"And the world did not rejoice at his death." That is from verse 26 - so, is the passage about a named Assyrian ruler ? No; all the text says by way of identification is "the Assyrian", which is not very helpful. There is also the question of whether this oracle refers to the lament over the "king of Babylon".

    That part of the world that mattered for the purposes of the four compositions that make up Isaiah 14 - IOW, the region of the Middle East affected by Assyrian attempts to expand the Assyrian Empire - probably did rejoice. That the Maoris & Eskimos did not did so, does not matter; Isaiah's world - like that of Homer, & of the Assyrians themselves - was much smaller than that familiar to modern cartographers. If a Near Eastern text of the OT period refers to "the whole earth", "the four quarters", or uses similar expressions, such expressions ought to be understood according to the meaning the first readers would have taken them to have; not according to the meaning that we moderns might take them to have. Isaiah's ministry was not passed among us, but among the Jews of the 8th & 7th centuries BC.

    It needs to be shown that the oracles in Isaiah 14 has anything to do with eschatology - IMHO, such a reading of it is unnatural. A passage may seem unfulfilled from our POV - but is our POV the right one ?
    I also note that you have no problem with Cyrus fulfilling the prophecy two centuries later, but there is "no evidence" for a future, eschatalogical fulfin llment. We contradict ourselves when we are being stupid.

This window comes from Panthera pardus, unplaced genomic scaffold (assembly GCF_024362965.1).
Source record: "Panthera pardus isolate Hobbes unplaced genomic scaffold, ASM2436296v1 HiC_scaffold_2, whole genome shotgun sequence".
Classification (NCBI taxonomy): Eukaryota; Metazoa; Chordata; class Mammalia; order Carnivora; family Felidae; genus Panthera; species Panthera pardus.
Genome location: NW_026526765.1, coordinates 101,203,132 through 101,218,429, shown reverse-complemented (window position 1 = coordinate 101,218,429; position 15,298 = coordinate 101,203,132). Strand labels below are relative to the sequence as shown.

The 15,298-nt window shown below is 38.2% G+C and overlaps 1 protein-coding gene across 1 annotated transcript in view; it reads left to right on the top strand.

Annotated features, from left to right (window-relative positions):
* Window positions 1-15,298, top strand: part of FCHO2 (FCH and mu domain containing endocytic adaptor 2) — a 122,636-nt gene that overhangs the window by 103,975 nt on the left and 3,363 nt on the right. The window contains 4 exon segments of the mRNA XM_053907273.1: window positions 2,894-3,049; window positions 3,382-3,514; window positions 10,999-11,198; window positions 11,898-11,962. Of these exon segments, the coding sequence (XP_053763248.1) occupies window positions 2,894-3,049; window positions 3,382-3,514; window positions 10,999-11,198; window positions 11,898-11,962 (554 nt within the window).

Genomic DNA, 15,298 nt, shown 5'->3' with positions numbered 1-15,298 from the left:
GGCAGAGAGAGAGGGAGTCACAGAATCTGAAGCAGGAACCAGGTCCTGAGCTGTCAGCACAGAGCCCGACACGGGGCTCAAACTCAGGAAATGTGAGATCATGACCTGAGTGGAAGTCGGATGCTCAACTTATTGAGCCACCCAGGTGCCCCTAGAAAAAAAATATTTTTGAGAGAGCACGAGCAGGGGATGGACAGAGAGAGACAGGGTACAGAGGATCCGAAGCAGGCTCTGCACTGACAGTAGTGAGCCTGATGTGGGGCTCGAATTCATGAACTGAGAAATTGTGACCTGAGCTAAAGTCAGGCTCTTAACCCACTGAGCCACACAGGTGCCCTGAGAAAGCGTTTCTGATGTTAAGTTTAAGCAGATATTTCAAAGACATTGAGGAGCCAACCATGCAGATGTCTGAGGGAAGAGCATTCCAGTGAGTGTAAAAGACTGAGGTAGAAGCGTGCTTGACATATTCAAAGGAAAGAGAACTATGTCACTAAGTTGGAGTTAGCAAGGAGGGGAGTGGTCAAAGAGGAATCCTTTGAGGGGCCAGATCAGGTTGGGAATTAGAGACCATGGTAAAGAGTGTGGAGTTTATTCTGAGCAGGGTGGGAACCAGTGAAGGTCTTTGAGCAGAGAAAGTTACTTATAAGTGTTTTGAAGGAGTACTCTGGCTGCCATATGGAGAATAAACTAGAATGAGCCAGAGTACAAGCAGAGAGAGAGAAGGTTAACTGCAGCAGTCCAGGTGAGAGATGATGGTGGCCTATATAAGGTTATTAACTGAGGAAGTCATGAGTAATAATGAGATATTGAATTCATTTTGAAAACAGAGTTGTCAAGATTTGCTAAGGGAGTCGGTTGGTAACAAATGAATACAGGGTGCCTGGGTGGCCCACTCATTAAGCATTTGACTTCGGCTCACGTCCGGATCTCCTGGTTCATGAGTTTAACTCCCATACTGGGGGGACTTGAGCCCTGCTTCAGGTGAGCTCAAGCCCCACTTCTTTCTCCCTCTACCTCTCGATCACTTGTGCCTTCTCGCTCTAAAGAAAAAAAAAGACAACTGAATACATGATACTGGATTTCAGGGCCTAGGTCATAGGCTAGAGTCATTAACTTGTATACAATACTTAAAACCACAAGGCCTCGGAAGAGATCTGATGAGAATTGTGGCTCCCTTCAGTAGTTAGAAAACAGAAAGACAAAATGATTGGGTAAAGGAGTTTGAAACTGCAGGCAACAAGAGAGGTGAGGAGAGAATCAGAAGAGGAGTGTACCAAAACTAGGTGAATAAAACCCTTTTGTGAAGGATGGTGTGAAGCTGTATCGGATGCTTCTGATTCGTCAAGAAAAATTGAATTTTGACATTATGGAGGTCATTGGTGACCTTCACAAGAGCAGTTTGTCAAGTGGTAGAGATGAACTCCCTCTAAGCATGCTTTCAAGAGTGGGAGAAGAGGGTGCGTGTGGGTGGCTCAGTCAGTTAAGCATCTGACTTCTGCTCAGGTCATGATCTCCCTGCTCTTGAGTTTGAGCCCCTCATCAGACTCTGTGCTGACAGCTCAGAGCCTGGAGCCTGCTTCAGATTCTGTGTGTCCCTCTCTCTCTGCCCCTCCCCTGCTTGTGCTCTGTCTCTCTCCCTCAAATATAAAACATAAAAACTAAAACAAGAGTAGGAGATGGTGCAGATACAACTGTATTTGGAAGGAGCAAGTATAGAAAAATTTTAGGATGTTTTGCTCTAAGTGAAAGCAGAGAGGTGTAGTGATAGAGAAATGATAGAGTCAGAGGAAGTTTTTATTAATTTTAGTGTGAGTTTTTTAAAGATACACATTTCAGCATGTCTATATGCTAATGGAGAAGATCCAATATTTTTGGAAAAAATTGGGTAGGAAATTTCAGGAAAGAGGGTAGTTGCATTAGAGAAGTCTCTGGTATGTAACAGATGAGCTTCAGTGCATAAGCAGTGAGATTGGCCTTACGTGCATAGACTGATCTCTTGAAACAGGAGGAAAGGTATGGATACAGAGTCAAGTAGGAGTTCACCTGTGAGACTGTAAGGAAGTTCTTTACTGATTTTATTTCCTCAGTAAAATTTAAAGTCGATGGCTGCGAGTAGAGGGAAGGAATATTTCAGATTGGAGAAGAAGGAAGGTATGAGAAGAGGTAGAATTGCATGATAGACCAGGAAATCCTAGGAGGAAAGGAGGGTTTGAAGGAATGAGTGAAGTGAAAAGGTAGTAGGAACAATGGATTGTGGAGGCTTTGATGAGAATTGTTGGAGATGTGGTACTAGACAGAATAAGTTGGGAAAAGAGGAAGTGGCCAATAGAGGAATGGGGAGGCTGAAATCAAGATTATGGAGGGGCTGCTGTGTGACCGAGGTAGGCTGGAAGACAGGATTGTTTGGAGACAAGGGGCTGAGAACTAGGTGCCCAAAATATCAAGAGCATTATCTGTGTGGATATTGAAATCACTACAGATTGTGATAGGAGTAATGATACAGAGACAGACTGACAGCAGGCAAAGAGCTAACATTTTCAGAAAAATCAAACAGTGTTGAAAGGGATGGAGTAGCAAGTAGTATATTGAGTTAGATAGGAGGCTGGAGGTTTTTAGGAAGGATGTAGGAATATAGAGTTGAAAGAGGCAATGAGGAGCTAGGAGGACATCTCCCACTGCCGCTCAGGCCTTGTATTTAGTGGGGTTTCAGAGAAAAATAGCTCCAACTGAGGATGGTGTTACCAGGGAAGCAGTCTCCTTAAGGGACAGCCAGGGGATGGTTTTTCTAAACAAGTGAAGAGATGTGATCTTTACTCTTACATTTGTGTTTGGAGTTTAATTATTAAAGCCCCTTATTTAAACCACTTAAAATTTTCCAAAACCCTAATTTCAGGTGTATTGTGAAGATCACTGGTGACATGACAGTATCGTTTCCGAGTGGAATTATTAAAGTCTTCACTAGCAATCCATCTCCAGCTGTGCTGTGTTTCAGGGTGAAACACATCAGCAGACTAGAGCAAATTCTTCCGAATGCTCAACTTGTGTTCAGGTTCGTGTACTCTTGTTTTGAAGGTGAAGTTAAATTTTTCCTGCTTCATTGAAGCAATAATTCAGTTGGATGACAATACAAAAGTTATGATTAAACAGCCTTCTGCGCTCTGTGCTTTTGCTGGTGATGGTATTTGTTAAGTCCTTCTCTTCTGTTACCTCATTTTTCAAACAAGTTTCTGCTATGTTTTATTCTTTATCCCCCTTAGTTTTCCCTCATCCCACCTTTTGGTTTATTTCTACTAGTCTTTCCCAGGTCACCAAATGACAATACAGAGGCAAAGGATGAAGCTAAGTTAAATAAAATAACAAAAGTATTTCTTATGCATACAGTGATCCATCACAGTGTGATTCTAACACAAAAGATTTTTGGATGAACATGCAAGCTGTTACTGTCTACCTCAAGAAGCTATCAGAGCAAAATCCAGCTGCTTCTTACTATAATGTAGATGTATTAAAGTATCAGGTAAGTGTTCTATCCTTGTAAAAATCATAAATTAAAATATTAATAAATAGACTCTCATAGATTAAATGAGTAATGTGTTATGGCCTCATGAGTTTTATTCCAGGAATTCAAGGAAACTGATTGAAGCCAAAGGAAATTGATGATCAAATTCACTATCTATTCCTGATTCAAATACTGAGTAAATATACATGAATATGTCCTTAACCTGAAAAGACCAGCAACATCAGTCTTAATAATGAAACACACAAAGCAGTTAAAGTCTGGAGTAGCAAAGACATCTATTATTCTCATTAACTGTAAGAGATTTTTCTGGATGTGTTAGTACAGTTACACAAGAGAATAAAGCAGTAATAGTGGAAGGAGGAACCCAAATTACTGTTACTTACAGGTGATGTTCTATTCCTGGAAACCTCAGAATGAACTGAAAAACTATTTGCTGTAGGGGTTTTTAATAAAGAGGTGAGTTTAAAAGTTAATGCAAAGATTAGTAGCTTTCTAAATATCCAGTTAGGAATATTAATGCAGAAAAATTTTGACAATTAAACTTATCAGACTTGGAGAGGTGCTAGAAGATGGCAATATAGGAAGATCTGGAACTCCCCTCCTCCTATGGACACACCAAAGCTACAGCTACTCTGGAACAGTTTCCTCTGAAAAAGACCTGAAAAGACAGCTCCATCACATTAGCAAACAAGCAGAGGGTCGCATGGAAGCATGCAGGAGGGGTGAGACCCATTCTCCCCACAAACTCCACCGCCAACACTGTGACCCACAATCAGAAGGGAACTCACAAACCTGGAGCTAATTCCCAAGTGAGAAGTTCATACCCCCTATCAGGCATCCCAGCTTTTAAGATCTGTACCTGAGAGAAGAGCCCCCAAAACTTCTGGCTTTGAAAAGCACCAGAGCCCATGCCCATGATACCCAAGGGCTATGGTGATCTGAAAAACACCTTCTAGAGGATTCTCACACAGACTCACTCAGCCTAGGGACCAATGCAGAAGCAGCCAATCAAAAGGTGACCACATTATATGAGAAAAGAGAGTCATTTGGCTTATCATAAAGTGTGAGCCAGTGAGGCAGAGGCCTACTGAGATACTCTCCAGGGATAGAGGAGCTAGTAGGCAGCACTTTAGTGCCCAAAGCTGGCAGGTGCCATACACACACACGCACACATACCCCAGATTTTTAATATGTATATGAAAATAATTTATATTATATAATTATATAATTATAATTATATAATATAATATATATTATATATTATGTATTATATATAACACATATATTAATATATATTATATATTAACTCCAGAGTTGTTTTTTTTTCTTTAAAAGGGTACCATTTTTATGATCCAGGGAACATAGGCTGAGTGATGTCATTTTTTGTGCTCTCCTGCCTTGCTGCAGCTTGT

## Yes, that's what I said. What do you mean by "eschatology" ? AFAICS, the word refers to events at the end of the world, like the Last Judgement. The death of Cyrus took place as an historical event, over 2,500 years ago, and the world went on as before - so how his death can with any propriety be called eschatological, I don't see. And where is the contradiction ? So why not explain what his death has to with eschatology ? I wish you would, because if we are using the same word in different senses, without knowing we are doing so, the only result will be confusion and misunderstanding. At the same time, perhaps you could explain why the passage is to be understood eschatologically; I don't suppose I would be alone in appreciating an explanation. The only appearance of any support for such an idea that I can see, is that parts of the oracles in Isaiah 14 have not been fulfilled. That STM rather weak support for the inference that the entire (?) chapter awaits a future fulfilment. I think the idea creates more difficulties than it solves. Given that Isaiah 13 is an oracle against Babylon, it would make a lot of sense if the editors of the book annexed the equally anti-Babylonian oracles of 14 to it.